Snowden's father offers deal in letter to Holder

The father of Edward Snowden has proposed a deal to Attorney General Eric Holder that he says could convince his son to return to the United States.

Lonnie Snowden said his son, Edward, would likely come back to America if he were promised that he could remain free prior to trial, not be subjected to a gag order and be tried in a place of his choosing.

He also proposed that if those terms were violated, the government should agree to dismiss charges against Edward, a former defense contractor who admitted to leaking information about top-secret National Security Agency programs.

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"With these written representations and guarantee, Mr. Snowden is reasonably confident that his son could be persuaded to surrender voluntarily to the jurisdiction of the United States to face trial," wrote Bruce Fein, the Washington attorney for Snowden's father, in the letter to Holder that was obtained by CNN.

Edward Snowden is thought to currently be at the international terminal of the Moscow Airport, where he arrived last weekend after fleeing Hong Kong. He has reportedly requested asylum in Ecuador.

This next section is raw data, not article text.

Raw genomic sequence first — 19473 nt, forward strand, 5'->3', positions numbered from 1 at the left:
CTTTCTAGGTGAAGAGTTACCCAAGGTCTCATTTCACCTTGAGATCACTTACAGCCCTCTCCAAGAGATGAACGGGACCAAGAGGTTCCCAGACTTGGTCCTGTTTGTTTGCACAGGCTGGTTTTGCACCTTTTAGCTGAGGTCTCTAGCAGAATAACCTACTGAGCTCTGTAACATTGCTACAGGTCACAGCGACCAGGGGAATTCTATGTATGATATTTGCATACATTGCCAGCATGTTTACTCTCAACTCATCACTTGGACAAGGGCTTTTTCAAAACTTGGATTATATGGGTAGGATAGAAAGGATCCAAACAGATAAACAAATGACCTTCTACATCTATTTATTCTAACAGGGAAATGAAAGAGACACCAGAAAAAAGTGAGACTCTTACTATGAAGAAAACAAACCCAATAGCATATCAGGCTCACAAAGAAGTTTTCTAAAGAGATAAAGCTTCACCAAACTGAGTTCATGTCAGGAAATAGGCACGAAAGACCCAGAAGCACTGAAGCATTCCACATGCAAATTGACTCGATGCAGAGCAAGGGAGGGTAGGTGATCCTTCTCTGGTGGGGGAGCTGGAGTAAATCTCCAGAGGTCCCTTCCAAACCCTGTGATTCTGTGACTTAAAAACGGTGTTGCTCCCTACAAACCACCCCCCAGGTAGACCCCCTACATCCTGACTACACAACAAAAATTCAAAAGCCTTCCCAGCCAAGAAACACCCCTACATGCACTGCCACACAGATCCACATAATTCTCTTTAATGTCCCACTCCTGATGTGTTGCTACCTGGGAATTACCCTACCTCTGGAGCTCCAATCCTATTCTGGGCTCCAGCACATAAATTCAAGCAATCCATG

The Justice Department did not immediately return a request for comment.

Asked about Snowden on Thursday, President Obama said he would not engage in “wheeling and dealing and trading and a whole host of other issues, simply to get a guy extradited so he can face the justice system here in the United States."

Lonnie Snowden said he has not spoken to his son since April.

"I love him, I would like to have the opportunity to communicate with him. I don't want to put him in peril, but I am concerned about those who surround him," he said in an interview Friday with NBC News.